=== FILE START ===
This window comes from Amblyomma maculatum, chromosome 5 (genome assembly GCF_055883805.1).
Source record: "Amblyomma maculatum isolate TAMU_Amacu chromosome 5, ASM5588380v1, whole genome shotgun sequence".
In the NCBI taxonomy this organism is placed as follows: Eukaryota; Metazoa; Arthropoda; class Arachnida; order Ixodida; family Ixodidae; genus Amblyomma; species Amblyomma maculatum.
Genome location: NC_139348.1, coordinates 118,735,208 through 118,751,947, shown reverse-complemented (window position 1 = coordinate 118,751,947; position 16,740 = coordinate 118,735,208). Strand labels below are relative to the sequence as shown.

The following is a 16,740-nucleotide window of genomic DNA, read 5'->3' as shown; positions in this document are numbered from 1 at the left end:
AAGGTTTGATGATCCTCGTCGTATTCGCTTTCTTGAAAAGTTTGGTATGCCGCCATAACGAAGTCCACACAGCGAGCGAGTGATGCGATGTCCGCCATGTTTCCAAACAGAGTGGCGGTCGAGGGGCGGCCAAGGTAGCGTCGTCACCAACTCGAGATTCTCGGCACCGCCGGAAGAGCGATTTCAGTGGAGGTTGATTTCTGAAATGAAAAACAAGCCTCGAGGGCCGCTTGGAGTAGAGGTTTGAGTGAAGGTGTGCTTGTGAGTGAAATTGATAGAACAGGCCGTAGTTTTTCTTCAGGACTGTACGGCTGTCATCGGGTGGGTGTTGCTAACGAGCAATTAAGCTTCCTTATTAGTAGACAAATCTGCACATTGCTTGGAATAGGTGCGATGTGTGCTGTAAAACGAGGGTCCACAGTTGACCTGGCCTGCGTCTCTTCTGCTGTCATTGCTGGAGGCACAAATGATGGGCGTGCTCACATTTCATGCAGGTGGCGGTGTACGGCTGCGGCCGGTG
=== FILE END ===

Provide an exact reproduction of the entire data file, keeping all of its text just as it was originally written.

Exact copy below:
This window comes from Amblyomma maculatum, chromosome 5 (genome assembly GCF_055883805.1).
Source record: "Amblyomma maculatum isolate TAMU_Amacu chromosome 5, ASM5588380v1, whole genome shotgun sequence".
In the NCBI taxonomy this organism is placed as follows: Eukaryota; Metazoa; Arthropoda; class Arachnida; order Ixodida; family Ixodidae; genus Amblyomma; species Amblyomma maculatum.
Genome location: NC_139348.1, coordinates 118,735,208 through 118,751,947, shown reverse-complemented (window position 1 = coordinate 118,751,947; position 16,740 = coordinate 118,735,208). Strand labels below are relative to the sequence as shown.

The following is a 16,740-nucleotide window of genomic DNA, read 5'->3' as shown; positions in this document are numbered from 1 at the left end:
AAGGTTTGATGATCCTCGTCGTATTCGCTTTCTTGAAAAGTTTGGTATGCCGCCATAACGAAGTCCACACAGCGAGCGAGTGATGCGATGTCCGCCATGTTTCCAAACAGAGTGGCGGTCGAGGGGCGGCCAAGGTAGCGTCGTCACCAACTCGAGATTCTCGGCACCGCCGGAAGAGCGATTTCAGTGGAGGTTGATTTCTGAAATGAAAAACAAGCCTCGAGGGCCGCTTGGAGTAGAGGTTTGAGTGAAGGTGTGCTTGTGAGTGAAATTGATAGAACAGGCCGTAGTTTTTCTTCAGGACTGTACGGCTGTCATCGGGTGGGTGTTGCTAACGAGCAATTAAGCTTCCTTATTAGTAGACAAATCTGCACATTGCTTGGAATAGGTGCGATGTGTGCTGTAAAACGAGGGTCCACAGTTGACCTGGCCTGCGTCTCTTCTGCTGTCATTGCTGGAGGCACAAATGATGGGCGTGCTCACATTTCATGCAGGTGGCGGTGTACGGCTGCGGCCGGTG